I was on my feet in a flash. “You OK, Mom?” I hollered over the fence. I couldn’t see her ‘cuz of all the $#*&%^we^% ferns, ‘n’ I had horrible visions of her steppin’ on a rattlesnake or breakin’ off her ankle in a chipmunk hole.

“I’m fine, Lou,” she assured me. “But you gotta see this!!!!!”

‘N’ she dashed into the house ‘n’ blinged me up so’s I could venture into the side yard (which we pretend is ours but really belongs to the city, only the city seems to have forgot it owns it ‘n’ we don’t).

Is it baby bear poop? Only Pops will know.

Is it baby bear poop? Only Pops will know.

Well, the first thing I saw got my snout to twitchin’ somethin’ fierce. There was piles ‘n’ PILES of deer poop all around the crabapple tree. (I been tellin’ Mom quite vociferously every night that there was deer out there, but she’s just buried her head under the pillows ‘n’ ignored me.)

“Where’s Uncle Buck?” I demanded, ‘n’ I pawed the ground. “Where is that reprobate?????”

“Don’t get your shorts in an uproar, Lou,” Mom chided. “Deer poop’s no big deal. We see it all that time.”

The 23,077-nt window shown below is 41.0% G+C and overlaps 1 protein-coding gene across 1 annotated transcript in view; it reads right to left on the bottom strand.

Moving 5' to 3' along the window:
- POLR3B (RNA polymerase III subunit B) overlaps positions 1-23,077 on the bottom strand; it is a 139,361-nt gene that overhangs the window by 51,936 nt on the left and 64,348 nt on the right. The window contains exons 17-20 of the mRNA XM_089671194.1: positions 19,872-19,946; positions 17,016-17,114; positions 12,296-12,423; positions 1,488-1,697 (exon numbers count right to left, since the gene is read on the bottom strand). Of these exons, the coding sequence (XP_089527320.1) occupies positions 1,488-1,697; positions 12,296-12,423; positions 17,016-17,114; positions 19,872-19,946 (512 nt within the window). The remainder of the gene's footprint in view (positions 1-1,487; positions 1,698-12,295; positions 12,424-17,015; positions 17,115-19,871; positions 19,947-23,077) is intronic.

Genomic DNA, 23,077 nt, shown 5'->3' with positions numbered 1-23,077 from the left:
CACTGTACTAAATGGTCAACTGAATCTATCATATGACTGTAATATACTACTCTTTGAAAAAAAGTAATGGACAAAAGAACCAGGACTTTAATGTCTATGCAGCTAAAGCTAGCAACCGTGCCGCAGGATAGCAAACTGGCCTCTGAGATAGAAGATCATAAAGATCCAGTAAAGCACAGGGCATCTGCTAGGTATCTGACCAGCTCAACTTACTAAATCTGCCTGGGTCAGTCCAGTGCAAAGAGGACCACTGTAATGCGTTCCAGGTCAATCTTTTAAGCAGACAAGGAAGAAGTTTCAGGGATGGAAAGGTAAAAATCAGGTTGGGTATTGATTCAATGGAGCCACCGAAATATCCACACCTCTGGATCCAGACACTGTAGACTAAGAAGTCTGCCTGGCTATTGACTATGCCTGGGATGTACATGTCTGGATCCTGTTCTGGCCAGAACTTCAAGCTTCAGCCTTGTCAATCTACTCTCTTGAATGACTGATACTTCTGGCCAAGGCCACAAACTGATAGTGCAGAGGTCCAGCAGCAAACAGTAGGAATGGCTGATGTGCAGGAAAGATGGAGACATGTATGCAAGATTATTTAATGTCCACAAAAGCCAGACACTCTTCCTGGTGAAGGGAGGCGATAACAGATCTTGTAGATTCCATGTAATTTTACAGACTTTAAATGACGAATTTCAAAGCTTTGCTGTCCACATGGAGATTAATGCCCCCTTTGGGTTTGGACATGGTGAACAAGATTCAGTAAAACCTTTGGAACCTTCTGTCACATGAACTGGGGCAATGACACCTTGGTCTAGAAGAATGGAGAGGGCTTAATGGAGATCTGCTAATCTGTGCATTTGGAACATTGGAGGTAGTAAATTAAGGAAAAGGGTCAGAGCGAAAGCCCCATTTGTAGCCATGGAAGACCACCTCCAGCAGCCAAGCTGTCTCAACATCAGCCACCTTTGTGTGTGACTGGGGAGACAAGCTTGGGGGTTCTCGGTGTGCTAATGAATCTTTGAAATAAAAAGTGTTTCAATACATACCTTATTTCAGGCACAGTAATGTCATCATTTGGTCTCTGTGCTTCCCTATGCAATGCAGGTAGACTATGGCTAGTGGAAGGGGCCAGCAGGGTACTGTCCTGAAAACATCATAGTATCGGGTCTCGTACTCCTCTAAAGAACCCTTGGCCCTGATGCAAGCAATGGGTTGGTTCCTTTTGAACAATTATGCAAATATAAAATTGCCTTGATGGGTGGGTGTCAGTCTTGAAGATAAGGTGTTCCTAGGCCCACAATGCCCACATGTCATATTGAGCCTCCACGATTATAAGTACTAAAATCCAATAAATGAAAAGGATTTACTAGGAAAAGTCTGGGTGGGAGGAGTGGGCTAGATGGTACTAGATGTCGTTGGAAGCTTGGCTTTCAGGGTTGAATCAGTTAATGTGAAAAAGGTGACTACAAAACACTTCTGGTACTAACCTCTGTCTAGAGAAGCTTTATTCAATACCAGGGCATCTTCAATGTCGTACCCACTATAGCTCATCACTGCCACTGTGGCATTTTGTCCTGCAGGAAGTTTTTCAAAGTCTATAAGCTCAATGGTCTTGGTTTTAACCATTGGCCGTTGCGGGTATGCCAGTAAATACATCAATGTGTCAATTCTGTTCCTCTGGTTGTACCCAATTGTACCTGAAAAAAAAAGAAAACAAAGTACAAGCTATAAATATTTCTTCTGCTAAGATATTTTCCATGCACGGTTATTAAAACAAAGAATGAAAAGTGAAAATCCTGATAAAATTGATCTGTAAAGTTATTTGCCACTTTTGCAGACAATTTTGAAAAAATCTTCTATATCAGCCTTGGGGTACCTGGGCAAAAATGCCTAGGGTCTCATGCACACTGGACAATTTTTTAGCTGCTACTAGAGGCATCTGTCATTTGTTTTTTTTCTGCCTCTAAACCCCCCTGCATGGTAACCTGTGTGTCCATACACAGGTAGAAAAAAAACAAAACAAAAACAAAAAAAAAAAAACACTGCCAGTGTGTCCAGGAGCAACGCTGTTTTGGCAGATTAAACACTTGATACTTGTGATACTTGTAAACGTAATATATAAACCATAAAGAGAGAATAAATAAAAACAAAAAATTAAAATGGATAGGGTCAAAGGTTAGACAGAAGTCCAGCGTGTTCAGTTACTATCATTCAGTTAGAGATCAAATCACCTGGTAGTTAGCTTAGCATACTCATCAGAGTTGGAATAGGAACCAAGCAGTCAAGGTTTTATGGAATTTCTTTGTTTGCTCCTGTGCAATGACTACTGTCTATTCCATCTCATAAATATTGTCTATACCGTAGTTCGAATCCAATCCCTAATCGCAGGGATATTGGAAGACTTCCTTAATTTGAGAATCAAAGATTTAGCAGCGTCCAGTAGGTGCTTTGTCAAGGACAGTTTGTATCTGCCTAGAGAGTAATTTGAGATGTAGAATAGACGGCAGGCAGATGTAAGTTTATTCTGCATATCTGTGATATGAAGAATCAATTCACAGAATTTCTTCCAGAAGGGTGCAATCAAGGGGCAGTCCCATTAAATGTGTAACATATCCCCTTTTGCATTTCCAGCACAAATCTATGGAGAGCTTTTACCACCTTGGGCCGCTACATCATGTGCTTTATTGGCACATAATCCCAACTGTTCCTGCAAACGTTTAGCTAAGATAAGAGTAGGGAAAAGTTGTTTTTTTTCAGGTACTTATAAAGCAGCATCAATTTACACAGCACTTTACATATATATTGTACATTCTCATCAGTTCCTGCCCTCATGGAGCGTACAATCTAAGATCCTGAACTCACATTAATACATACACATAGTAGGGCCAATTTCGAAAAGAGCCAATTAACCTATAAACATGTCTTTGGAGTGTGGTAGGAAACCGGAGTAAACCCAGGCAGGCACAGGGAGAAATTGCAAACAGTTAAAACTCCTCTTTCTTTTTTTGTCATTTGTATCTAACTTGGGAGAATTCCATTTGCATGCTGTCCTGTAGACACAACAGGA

“Then why was you gaspin’?” I asked.

“Oh, Louie, you’re gonna love this,” she said. ‘N’ we tiptoed behind the crabapple tree ‘n’ — oh, Pops! — there were two cute little piles of —


Honest to gosh, Pops, I seen it with my own two eyes. It’s waaaaaaaaaaaaaaaaaay too big for deer poop, ‘n’ it’s not nice ‘n’ cylindrical like dog poop, ‘n’ it isn’t hairy like coyote poop. It’s a little on the small side, so me ‘n’ Mom have concluded, it is definitely baby bear poop.

But since you’re the poop expert, we’re gonna wait for your academic opinion before notifyin’ the newspapers ‘n’ Facebook. We’re sendin’ you a photo, with Mom’s foot in it to give it perspective.

We’d really like your conclusions by noon tomorrow so’s we can get online before anyone else. So the heck with work! Check out our picture ‘n’ let us know ASAP if it’s bear poop.

We can barely contain our excitement until we hear from you.


Pops replies:

Oh, Louie: I believe you are absolutely right. That IS bear poop (though us pro’s refer to it as bear scat). I think you should take precautions right away. First of all, call Tommy Lee again and report to him about the scat. Then set up the neighborhood watch again — you know, the barkin’ relays. And then you need to keep a vigil, all through the night, barkin’, barkin’, and barkin’. You need to keep the homeland safe until I can get word to Smokey that Canyon Trail is off limits to all bears. He’ll listen to me cuz of my federals credentials, but it might take a few days. Good job, Lou.